Rule #3 Getting into the Right State of Mind
Music expresses that which cannot be put into words and that which cannot remain silent” ~ Victor Hugo
In Post # 94 Developing Listening Skills is a primer for getting into the right state of mind when listening or performing jazz. In American culture when Y2K hit technological advancements in the making of devices, i.e. Xbox, iPhones, iPad and tablets our attention span became severely diminished. Our innate ability to actively listen is needed so you could process the sounds you hear. Dad after teaching us sight-singing taught us how to play and if you really wanted to appreciate music you will need to sharpen your listening skills in addition to your visual and hand motor skills. When you are listening to music you will need to: focus; actively listen and discern the subtle changes in sound. Experienced musicians with a lot of practice become disciplined and informed listeners. I remember one rehearsal when the music sounded great to me he held up his hands shouting Hold it hold it, stop. 2nd flutes take it from the top of bar 87 and play it again. They played it, dad had a frown on his face, is that what is written on the chart? The all nodded. Dad ran over to the musicians and made the necessary changes and handed it back to them. Both smiled and nodding their heads Yeah man, that’s it! Dizzy would always jokingly say Your father like your Aunt Lorraine can hear paint drying on the wall, in the other room. We both would laugh. The good news is with practice, so can you! I am a baby boomer, I didn’t listen to rock music at deafening levels. However attending recording and rehearsals on a daily basis you could lose your listening skills. I remember going to recording sessions with Dionne Warwick and Diana Ross, they wore headphones (on one ear) that piped in the background music recorded on separate tracks while they sang or dubbed the vocal track into a microphone. When I tried to do that I sounded like an animal was being sacrificed. I have mad respect for singers and musicians because of that talent.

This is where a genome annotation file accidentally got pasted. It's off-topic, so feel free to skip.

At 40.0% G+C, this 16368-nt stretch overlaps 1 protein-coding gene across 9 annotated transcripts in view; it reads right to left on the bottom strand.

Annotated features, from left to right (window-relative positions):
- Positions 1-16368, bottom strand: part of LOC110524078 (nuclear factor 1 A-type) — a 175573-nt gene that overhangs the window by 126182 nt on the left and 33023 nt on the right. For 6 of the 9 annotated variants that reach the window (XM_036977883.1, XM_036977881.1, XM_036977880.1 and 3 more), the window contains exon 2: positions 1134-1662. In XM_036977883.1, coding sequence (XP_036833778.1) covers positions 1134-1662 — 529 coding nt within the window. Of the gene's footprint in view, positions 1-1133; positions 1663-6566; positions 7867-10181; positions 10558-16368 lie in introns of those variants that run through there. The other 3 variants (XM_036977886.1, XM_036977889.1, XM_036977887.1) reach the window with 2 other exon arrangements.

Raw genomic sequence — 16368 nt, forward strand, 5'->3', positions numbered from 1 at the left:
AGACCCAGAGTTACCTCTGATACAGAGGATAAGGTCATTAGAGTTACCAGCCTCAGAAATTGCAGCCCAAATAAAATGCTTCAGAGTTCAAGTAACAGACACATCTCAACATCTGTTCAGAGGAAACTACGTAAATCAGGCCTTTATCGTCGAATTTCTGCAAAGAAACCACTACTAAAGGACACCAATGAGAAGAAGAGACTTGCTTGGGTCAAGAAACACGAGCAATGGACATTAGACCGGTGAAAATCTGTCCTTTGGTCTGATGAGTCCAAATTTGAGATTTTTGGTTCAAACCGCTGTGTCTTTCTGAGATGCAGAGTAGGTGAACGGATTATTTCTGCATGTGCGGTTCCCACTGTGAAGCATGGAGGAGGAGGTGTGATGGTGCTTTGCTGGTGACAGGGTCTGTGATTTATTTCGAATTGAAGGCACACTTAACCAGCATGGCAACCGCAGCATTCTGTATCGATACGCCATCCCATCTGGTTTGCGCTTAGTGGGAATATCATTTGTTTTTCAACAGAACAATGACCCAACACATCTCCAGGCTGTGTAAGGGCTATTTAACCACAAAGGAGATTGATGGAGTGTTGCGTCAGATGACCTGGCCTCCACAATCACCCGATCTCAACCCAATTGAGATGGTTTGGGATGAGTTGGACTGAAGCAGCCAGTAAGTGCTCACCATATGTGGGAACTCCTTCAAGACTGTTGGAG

In the midst of the fog of cancer, chemotherapy and surgery changed my mental abilities. Doctors and nurses referred to it as “chemo brain”, and when mom died in 2003 from breast cancer,,life became overwhelming and slowed the process down to a complete stop sometimes. A vital part of my healing and transformation that inspires me to reconstruct my life is that I considered it my second chance. A chance to get things right. It isn’t easy, I have learned to go with my new-found flow and find triggers from my year of living musically. I have stuck with it and remind my self that timing is everything! I am going to get to that lesson soon. Over time, I have become able to actively listen to music and write prose and poetry. It even improved my relationships with all kinds of folks.
So to sum things up, there are three primary elements involved in Critical thinking when it comes to music: a) Reflection: where you would look at what you’ve learned about music appreciation and then you compare it to where you are now. b) Analysis: you would take a closer look at what you know and what you need to learn or develop skills when you listen or practice music. The third is c) Active listening: when you make minor adjustments to make the sound come true to your ear. Peace Out!